Will Boston Turn Around Its Ailing Bus System?
Implementing just seven miles of bus lanes can speed trips for nearly a fifth of the city's bus riders.
In Boston, like many U.S. cities, fewer people are riding the bus. MBTA bus ridership fell 8 percent in 2016 compared to the previous year, even as the Boston region adds people and jobs.
The reason people are abandoning the bus is clear enough: Service is slow and unreliable. The region’s most important bus routes tend to be the worst performers — mired in congestion and delayed by a boarding process that takes forever. The slowest bus route in the system, the 1, also has the fifth-highest ridership.
The burden of bad bus service falls disproportionately on people of color and low-income people, who comprise a greater share of bus riders in the region compared to other modes of transit.
Making bus service work well again for all these riders isn’t a huge, complicated undertaking. A new report from the local advocacy group LivableStreets Alliance highlights a few changes that could have a major impact on bus service in less than four years [PDF].
One key is dedicated bus lanes. By prioritizing transit on a relatively small number of streets, huge numbers of bus riders would get faster trips.
The LivableStreets Alliance has identified seven miles of congested streets where buses carry 92,000 passengers on weekdays — about a fifth of all MBTA bus ridership. Converting general traffic lanes into bus lanes on these seven miles of streets would have a huge impact.
The MBTA tested out bus lanes on Washington Street with a low-cost experiment last year, using orange cones to convert a parking lane into a temporary bus lane. Passengers reported huge time savings.
What bus riders need, says the Alliance, is political leadership to make the leap from short-term experiments to permanent upgrades.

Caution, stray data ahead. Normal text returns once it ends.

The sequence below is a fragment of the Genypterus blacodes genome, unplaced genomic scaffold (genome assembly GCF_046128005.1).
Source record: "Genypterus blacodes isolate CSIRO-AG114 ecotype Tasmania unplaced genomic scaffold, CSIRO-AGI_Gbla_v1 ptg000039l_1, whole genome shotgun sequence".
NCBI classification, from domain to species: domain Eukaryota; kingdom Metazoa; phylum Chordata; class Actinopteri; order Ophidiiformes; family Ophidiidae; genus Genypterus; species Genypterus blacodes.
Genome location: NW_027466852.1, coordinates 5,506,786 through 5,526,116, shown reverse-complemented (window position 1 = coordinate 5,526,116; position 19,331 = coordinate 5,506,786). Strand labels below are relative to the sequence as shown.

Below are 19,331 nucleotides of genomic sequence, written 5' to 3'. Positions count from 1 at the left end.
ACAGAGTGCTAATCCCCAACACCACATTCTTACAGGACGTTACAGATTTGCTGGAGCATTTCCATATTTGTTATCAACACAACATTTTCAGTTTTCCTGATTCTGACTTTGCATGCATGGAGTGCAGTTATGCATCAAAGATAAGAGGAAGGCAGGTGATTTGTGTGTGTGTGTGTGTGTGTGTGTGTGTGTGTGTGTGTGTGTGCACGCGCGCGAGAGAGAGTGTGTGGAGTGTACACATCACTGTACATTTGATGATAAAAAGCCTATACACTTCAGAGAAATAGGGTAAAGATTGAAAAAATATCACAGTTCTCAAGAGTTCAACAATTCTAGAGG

In addition to bus lanes, the Alliance recommends implementing traffic signals that can hold green lights for buses and creating better passenger environments bus stops. Only about 8 percent of MBTA bus stops have shelters. All high-ridership stops (with 70 or more daily boardings) should have shelters and be ADA accessible by 2021, the organization says.
Because these changes all involve city infrastructure, and most MBTA bus ridership is within Boston proper, the Alliance wants to see Mayor Marty Walsh hire staff to oversee and implement bus upgrades. Cities including Seattle, Baltimore, New York, and San Francisco all employ people who work specifically on improving bus service.
To generate funding for this initiative, the Alliance recommends a 15-cent surcharge on ride-hailing trips. A recent study from the Metropolitan Area Planning Council showed app-based services like Uber have been clogging streets, feeding a vicious cycle of declining bus service quality and worsening congestion.
One other major change the Alliance recommends is the adoption of all-door boarding to speed trips. The MBTA tested all-door boarding on the Silver Line last year and found it reduced the “dwell time” for buses by 30 percent. The agency says it aims to have all-door boarding in place systemwide by 2020.
“We’re not doomed to poor transit service. At a local level, there are plenty of tools in our toolbox to fix this crisis,” said LivableStreets Director Stacy Thompson. “Now’s the time to step up and put them to work.”